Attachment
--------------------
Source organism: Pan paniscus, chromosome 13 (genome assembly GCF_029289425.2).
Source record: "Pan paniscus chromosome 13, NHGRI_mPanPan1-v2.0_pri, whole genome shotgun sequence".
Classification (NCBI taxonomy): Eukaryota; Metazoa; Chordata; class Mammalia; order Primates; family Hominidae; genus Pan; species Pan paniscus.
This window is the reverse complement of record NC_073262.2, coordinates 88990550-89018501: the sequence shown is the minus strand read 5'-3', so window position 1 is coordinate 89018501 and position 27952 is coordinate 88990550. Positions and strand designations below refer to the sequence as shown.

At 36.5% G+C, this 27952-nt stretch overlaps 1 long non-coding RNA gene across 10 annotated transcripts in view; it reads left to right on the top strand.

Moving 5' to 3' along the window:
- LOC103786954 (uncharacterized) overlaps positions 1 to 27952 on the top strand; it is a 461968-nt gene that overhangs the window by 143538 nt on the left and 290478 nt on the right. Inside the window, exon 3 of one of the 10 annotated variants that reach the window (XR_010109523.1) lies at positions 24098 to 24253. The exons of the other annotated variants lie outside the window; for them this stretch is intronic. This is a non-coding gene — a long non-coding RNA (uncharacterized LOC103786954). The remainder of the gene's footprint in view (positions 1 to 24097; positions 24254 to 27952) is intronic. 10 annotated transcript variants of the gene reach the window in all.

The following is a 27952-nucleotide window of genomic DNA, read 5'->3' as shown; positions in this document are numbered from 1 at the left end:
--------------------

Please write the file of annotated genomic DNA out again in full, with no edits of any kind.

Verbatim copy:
Source organism: Pan paniscus, chromosome 13 (genome assembly GCF_029289425.2).
Source record: "Pan paniscus chromosome 13, NHGRI_mPanPan1-v2.0_pri, whole genome shotgun sequence".
Classification (NCBI taxonomy): Eukaryota; Metazoa; Chordata; class Mammalia; order Primates; family Hominidae; genus Pan; species Pan paniscus.
This window is the reverse complement of record NC_073262.2, coordinates 88990550-89018501: the sequence shown is the minus strand read 5'-3', so window position 1 is coordinate 89018501 and position 27952 is coordinate 88990550. Positions and strand designations below refer to the sequence as shown.

At 36.5% G+C, this 27952-nt stretch overlaps 1 long non-coding RNA gene across 10 annotated transcripts in view; it reads left to right on the top strand.

Moving 5' to 3' along the window:
- LOC103786954 (uncharacterized) overlaps positions 1 to 27952 on the top strand; it is a 461968-nt gene that overhangs the window by 143538 nt on the left and 290478 nt on the right. Inside the window, exon 3 of one of the 10 annotated variants that reach the window (XR_010109523.1) lies at positions 24098 to 24253. The exons of the other annotated variants lie outside the window; for them this stretch is intronic. This is a non-coding gene — a long non-coding RNA (uncharacterized LOC103786954). The remainder of the gene's footprint in view (positions 1 to 24097; positions 24254 to 27952) is intronic. 10 annotated transcript variants of the gene reach the window in all.

The following is a 27952-nucleotide window of genomic DNA, read 5'->3' as shown; positions in this document are numbered from 1 at the left end: